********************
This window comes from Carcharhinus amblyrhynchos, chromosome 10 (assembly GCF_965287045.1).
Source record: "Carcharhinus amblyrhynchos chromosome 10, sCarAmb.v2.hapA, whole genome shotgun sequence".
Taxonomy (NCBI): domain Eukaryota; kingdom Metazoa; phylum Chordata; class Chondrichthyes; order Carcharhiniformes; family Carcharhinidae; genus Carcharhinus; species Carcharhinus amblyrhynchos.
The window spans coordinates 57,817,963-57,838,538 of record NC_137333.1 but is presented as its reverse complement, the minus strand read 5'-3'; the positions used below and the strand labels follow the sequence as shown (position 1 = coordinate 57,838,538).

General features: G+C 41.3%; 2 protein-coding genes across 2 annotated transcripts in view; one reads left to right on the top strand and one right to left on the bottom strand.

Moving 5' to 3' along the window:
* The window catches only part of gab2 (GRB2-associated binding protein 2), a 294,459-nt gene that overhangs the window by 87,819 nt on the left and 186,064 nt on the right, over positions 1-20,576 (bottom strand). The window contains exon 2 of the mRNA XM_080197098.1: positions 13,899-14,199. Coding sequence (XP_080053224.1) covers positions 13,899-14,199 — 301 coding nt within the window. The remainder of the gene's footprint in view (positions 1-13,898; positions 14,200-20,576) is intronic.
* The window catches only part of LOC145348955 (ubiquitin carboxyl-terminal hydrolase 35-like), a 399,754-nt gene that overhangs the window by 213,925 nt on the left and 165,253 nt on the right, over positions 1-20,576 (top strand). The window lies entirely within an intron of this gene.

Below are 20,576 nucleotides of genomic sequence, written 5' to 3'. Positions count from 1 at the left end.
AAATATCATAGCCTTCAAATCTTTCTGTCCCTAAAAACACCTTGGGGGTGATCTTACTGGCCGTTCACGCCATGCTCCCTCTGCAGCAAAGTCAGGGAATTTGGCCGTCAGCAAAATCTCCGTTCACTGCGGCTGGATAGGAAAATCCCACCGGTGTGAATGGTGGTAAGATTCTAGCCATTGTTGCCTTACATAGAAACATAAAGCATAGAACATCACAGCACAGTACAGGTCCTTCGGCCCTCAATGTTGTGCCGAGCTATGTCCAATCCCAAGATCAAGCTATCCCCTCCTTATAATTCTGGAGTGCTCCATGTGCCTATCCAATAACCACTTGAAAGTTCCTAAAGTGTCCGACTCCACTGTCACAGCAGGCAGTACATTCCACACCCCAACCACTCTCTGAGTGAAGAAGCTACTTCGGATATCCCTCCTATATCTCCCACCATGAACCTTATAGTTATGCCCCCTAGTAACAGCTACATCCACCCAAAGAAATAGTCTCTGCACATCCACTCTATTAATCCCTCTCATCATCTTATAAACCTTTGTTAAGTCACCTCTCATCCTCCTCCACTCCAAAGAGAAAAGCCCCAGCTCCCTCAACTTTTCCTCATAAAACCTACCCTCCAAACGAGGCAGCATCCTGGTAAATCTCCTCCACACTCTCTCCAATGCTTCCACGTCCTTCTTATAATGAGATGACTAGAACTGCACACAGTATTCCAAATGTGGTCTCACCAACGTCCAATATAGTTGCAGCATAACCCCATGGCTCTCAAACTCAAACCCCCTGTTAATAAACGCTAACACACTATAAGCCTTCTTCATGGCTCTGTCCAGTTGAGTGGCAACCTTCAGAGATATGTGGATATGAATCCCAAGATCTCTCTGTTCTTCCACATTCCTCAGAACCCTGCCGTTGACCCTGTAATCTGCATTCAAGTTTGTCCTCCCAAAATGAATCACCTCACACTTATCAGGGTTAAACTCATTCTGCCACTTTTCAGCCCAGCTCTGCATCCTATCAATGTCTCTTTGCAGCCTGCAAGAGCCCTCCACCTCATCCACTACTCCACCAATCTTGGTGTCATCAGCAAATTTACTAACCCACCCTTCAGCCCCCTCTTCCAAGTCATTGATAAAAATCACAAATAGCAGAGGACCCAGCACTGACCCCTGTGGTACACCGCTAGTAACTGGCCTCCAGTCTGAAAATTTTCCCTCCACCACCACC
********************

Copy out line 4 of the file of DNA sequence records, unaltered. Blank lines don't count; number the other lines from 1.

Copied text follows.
The window spans coordinates 57,817,963-57,838,538 of record NC_137333.1 but is presented as its reverse complement, the minus strand read 5'-3'; the positions used below and the strand labels follow the sequence as shown (position 1 = coordinate 57,838,538).